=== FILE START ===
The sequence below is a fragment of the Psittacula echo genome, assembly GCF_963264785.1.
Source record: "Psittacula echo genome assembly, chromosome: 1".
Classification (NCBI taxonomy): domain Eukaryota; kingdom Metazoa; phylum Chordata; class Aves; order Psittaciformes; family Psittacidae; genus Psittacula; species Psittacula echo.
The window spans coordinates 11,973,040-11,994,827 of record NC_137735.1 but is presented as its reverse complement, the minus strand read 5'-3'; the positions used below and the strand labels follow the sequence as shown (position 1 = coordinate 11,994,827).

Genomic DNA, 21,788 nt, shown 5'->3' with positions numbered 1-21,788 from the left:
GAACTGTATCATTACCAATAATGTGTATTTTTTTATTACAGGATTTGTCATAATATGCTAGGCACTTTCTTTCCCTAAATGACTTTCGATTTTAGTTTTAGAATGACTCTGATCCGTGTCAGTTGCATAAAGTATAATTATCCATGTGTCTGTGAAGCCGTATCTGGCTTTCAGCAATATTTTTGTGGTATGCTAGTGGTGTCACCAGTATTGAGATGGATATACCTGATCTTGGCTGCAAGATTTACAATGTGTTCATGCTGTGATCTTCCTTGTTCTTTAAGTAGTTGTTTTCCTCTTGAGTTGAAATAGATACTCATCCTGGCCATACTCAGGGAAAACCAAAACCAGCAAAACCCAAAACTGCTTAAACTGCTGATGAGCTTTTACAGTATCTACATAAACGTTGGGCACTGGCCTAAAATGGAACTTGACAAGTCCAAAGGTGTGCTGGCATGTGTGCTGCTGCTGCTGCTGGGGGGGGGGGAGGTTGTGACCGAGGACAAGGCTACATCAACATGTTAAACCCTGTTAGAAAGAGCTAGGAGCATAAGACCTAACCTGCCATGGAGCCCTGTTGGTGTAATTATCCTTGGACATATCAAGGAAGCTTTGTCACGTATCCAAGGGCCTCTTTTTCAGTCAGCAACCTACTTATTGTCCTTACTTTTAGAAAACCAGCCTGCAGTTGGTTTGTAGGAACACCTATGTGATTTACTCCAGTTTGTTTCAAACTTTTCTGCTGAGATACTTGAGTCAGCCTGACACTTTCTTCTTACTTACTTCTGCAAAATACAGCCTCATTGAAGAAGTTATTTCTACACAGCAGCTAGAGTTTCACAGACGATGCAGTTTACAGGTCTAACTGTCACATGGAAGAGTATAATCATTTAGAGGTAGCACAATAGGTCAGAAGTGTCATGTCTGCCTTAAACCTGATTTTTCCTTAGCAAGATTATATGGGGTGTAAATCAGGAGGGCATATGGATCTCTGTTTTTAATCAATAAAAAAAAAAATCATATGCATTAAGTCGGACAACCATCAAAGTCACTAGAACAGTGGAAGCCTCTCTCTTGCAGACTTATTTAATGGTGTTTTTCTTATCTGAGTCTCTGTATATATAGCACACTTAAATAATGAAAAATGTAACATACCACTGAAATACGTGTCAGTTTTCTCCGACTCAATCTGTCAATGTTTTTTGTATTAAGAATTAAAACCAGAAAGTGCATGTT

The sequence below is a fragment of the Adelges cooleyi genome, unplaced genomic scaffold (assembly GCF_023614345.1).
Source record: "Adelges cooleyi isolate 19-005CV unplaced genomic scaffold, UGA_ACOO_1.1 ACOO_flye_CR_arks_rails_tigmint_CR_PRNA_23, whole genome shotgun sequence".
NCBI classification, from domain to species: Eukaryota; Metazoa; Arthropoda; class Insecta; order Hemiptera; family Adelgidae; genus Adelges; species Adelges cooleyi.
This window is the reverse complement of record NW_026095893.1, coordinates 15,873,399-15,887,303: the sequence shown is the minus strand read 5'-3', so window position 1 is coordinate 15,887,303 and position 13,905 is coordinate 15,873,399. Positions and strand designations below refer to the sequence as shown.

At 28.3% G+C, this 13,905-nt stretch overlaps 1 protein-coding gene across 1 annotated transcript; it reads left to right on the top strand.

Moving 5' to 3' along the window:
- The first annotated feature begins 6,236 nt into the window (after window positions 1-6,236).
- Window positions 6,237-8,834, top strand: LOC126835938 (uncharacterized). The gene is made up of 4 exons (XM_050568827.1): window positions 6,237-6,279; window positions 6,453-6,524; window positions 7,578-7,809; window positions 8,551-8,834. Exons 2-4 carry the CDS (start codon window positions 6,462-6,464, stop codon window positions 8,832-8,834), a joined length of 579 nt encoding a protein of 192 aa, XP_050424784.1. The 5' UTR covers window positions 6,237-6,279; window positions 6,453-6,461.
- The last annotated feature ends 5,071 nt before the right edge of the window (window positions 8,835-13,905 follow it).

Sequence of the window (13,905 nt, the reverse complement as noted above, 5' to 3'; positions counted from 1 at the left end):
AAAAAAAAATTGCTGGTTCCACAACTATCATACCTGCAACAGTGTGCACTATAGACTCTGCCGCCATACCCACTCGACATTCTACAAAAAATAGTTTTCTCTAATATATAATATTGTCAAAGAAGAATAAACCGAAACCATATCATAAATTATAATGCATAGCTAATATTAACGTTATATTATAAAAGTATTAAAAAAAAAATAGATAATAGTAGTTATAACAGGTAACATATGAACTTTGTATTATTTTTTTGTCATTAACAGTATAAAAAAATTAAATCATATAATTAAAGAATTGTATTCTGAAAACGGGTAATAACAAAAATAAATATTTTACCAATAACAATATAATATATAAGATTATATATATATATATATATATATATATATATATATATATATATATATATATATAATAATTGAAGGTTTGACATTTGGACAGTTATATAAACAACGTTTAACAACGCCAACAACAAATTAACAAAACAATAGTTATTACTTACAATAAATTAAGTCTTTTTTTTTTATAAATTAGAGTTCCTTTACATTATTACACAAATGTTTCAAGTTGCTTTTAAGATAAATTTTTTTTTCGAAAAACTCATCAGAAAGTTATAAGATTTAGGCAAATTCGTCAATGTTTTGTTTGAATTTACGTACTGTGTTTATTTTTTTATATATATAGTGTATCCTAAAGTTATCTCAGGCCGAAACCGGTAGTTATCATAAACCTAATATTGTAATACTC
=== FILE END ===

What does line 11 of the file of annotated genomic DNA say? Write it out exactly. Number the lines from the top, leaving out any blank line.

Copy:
At 28.3% G+C, this 13,905-nt stretch overlaps 1 protein-coding gene across 1 annotated transcript; it reads left to right on the top strand.